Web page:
"My certification as a surgeon is good through 2008 and I had planned to continue my practice (in general and vascular surgery) until then, but I could no longer afford the high cost of premiums," said Liebschutz, who has performed more than 15,000 surgeries and other major procedures during his more than 28 years as a surgeon in Danville.
"Just in a period of one year, my premiums increased by 64 percent. I just could no longer keep pace with that kind of huge annual increase," he said.
Also putting a squeeze on the budget of his practice, he said, have been cuts in Medicaid and Medicare payments, the move by the state to discontinue paying copayments for Medicare and Medicaid, and action by a lot of insurance companies to match Medicare and Medicaid rates.
Said Liebschutz: "With the rising medical malpractice premium bills and the changes in Medicare and Medicaid payments, it was becoming increasingly difficult for me, as the sole physician in my practice, to maintain my practice and to continue paying my employees a decent salary.
"It also was becoming hard to afford any kind of life, or at least one that you'd want to have as you approach retirement after working hard as a physician for nearly three decades, five days a week, late nights, early mornings and most weekends, running a sole-physician practice and taking care of a family (including wife, Pat, and now-grown children, Rob, Ann and Beth)."
Similar stories have been told by other physicians throughout the state, including Dr. Susan Coleman, a Danville obstetrician and gynecologist who stopped delivering babies for several months a couple of years ago because she couldn't afford her medical malpractice insurance premiums.
"It's hard to find a private practice physician east of I-75 who delivers babies any more," said Liebschutz.
Coleman has returned to delivering babies, after she found another insurance company that, according to her office manager, provides more reasonable rates. But Liebschutz said he decided he might as well take early retirement - kind of a golden parachute with a black lining, no rip chord and weighted down by a bag filled with insurance premium bills.
"I attempted to recruit another surgeon to join my practice and, if I had, I probably would been able to keep the practice going and continued with it," he said. "But I couldn't find anyone I believe would have been capable enough. So I decided to make the jump and risk a hard landing."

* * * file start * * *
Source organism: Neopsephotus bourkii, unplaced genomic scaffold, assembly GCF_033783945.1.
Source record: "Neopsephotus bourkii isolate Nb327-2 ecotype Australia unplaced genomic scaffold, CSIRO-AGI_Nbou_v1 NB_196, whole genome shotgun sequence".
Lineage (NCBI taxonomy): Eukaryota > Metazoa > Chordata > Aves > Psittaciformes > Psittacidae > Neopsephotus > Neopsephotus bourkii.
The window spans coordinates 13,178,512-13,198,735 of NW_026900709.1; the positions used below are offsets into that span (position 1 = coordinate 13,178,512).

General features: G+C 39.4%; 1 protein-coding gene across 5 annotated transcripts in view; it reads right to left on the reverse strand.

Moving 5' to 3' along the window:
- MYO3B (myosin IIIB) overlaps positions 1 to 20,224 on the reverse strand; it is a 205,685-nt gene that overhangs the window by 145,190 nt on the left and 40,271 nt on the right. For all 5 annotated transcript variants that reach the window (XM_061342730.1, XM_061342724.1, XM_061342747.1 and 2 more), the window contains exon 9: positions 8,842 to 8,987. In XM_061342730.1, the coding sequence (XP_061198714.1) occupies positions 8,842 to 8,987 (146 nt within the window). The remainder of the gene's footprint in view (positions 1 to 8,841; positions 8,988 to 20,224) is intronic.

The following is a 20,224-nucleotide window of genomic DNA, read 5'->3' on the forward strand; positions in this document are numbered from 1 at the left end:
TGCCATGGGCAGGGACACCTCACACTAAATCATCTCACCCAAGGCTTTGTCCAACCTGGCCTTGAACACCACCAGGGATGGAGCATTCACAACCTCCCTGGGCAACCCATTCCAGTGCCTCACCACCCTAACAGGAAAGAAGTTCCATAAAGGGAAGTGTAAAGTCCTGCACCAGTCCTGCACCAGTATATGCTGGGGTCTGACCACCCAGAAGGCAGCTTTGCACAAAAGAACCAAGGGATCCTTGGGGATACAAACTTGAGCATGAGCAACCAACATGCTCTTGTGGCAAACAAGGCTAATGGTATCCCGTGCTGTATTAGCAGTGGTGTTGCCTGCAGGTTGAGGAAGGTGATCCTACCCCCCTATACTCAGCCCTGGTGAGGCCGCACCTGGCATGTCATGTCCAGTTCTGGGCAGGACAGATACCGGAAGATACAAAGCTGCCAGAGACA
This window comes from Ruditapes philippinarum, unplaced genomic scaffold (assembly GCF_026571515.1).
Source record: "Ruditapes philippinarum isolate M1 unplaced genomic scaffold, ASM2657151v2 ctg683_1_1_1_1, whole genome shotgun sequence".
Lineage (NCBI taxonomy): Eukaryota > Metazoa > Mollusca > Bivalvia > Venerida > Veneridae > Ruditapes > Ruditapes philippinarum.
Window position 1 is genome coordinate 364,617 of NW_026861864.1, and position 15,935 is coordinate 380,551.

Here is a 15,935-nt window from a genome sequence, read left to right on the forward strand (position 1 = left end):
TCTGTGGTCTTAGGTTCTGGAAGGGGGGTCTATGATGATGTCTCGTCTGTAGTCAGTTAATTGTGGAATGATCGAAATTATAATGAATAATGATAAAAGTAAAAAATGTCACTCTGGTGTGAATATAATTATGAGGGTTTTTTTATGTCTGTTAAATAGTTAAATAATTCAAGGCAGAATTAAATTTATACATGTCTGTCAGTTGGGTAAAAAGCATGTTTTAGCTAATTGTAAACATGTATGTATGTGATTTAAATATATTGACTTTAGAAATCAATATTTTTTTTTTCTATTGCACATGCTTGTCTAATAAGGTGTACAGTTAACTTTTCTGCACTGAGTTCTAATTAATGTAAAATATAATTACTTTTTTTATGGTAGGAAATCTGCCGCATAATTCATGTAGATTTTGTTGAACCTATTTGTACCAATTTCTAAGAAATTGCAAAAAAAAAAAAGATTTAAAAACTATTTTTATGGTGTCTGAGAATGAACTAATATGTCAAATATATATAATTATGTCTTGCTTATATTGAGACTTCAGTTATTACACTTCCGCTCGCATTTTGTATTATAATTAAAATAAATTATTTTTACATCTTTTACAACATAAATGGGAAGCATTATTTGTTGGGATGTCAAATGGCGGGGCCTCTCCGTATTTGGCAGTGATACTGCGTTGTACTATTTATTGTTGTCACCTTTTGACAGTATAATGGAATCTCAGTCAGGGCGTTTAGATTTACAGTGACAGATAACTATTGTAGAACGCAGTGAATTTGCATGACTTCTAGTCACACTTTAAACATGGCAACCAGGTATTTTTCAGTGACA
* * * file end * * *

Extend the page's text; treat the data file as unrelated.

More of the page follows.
But Liebschutz, who is spending his days working with employees to close down his office and close out his practice, said he would like to soften his quicker-than-planned transition by doing more than dabbling in hobbies. For one thing, he would like to continue in practicing medicine on a part-time, free-lance basis.
"I'd like to fill in where I can at local hospital emergency rooms, and I have discussed the possibility of performing some surgeries at the (Veterans Administration hospital) in Lexington," he said. He also will remain active as chairman of the Boyle County Board of Health, of which he has been a member for more than two decades, and member of the Danville-Boyle County Airport Board.
And he plans to pursue an avocation that will definitely impact the profession - especially the impact it is feeling from medical malpractice insurance premiums.
"I hope to continue advocating medical malpractice insurance reform," said the former vice president of the Kentucky Medical Association who went to a rally last year in Frankfort attended by more than 800 Kentucky doctors seeking that reform.
"I want to continue to be involved in that movement," he said. "What reforms may emerge from the movement will be too late to help me, but I want to do what I can to make sure surgeons and other doctors aren't saddled with the enormous burden of premiums that are driving many veteran physicians out of the state or into early retirement and keeping young people from entering the profession."
Liebschutz is heartened that the recently-convened 2004 General Assembly already is considering a measure that would help doctors facing rising medical malpractice insurance premiums.